If you have a six or eight-pane window with the glass still intact, it can act as a weekly calendar. Use each section as its own day — doubling up on one if you're working with a six-pane window or leaving one vacant if you have something with eight panes — and add a label to the top of the section to differentiate, either cutting it out of vinyl or sticking a printed sheet to the back of the glass. Once this is done, you can write in your daily activities in each section with a dry-erase marker and clear it away to refresh.

12. Pressed flower display

Pressing flowers brings a bit of color and freshness to your décor, whether you're simply drying out blooms because you like the look or as a way to preserve your wedding bouquet and put it on display. Unfortunately, pressed flowers are notoriously fragile, so they need to be displayed in a way that keeps them protected and gives them support. Luckily, an old window is a great candidate for the job. All you need to do is glue down your flowers to the back of the frame, and you have an art piece ready to display on the wall.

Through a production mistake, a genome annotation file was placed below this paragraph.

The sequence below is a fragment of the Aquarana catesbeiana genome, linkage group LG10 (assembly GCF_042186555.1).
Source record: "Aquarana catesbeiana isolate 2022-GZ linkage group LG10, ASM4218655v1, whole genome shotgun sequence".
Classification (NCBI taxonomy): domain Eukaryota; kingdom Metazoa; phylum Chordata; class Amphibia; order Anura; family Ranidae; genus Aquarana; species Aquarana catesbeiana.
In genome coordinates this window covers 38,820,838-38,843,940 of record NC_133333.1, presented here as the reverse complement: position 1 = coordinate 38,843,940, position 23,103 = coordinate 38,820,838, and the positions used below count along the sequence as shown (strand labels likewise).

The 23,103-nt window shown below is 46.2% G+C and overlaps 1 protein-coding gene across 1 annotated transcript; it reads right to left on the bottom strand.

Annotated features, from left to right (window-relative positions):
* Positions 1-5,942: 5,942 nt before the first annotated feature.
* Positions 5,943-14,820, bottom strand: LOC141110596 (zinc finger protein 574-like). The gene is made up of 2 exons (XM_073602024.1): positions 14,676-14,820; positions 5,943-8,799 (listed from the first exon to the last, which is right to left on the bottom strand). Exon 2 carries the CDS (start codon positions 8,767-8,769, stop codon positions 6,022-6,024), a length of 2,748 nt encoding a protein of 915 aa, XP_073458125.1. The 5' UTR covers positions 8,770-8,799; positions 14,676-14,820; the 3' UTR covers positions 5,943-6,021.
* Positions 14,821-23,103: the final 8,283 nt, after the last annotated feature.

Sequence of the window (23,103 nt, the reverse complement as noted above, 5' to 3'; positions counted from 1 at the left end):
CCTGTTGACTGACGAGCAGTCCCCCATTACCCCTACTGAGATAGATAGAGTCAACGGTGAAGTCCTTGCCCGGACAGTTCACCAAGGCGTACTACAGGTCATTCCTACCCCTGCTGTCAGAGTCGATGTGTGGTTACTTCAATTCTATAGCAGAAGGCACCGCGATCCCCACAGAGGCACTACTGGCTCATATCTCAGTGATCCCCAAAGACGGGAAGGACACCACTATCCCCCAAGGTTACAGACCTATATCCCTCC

13. Coat hook

Entryways are filled with items we need to be able to quickly grab as we head out the door, like backpacks, purses, keys, coats, and umbrellas. While a dedicated coat closet close to the front door is great for this kind of highly accessible storage, a set of hooks on the wall is often even more convenient, especially in smaller apartments. To make your own coat hook display, consider adding a few hooks to the bottom of an old window before hanging it on the wall. This way, you get a functional item and a more renter-friendly décor piece wrapped up in one.

14. Jewelry holder